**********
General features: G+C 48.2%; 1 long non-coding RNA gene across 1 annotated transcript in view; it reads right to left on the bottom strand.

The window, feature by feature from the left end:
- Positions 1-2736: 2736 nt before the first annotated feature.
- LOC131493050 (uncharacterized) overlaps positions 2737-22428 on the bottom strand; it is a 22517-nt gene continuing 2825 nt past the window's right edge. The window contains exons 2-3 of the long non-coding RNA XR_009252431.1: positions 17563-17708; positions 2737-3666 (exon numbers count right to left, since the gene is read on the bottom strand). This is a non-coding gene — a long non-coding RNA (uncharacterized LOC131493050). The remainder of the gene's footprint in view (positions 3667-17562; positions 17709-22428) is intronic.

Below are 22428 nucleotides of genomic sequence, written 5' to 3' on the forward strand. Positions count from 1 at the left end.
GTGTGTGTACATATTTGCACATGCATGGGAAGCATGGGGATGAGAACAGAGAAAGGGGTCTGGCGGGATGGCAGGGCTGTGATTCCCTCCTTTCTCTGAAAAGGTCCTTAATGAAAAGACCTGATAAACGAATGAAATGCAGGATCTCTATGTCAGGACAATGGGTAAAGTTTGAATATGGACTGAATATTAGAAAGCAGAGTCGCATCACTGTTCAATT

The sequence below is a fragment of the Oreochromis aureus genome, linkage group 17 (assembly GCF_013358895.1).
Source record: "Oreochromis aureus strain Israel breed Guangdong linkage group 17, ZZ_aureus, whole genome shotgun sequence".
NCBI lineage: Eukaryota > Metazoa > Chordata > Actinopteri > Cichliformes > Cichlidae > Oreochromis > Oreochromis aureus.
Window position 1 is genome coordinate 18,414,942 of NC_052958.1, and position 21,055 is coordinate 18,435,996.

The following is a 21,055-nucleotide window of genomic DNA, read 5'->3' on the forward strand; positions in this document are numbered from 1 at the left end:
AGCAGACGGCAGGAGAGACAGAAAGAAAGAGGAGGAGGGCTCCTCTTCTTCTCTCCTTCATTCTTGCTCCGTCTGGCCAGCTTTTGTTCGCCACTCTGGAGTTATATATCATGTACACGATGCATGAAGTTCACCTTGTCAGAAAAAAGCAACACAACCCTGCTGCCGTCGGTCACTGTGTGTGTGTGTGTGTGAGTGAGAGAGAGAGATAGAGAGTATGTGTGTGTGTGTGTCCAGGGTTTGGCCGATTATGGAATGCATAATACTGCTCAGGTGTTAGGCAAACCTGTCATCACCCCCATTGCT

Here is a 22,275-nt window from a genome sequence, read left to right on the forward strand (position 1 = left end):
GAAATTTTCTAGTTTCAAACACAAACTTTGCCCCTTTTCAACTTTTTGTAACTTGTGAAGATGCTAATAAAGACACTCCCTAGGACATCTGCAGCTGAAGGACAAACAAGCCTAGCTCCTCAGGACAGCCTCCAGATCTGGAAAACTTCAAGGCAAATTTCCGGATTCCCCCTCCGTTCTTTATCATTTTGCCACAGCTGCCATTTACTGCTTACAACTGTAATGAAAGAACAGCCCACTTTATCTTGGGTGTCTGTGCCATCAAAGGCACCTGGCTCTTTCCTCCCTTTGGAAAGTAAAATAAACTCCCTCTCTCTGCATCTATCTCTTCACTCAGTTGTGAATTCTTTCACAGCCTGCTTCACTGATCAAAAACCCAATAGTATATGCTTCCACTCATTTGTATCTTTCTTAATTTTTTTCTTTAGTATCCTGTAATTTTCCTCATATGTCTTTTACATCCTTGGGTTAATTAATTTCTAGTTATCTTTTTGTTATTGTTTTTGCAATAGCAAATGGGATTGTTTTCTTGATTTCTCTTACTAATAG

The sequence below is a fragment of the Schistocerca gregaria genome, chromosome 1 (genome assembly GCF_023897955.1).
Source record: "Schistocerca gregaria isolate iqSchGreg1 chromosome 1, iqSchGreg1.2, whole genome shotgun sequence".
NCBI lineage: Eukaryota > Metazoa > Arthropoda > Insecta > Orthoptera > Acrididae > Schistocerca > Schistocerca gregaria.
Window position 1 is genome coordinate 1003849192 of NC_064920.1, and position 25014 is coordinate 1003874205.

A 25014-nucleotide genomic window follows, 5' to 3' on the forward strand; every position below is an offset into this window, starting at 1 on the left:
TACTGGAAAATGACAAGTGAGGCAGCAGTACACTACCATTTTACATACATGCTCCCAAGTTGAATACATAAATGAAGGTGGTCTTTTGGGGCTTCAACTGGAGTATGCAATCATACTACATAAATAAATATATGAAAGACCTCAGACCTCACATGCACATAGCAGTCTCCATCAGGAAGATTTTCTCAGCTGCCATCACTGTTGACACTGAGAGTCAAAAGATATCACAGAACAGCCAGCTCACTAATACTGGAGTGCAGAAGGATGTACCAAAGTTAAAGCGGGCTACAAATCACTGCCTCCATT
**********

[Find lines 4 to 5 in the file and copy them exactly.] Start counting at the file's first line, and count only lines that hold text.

- LOC131493050 (uncharacterized) overlaps positions 2737-22428 on the bottom strand; it is a 22517-nt gene continuing 2825 nt past the window's right edge. The window contains exons 2-3 of the long non-coding RNA XR_009252431.1: positions 17563-17708; positions 2737-3666 (exon numbers count right to left, since the gene is read on the bottom strand). This is a non-coding gene — a long non-coding RNA (uncharacterized LOC131493050). The remainder of the gene's footprint in view (positions 3667-17562; positions 17709-22428) is intronic.

Below are 22428 nucleotides of genomic sequence, written 5' to 3' on the forward strand. Positions count from 1 at the left end.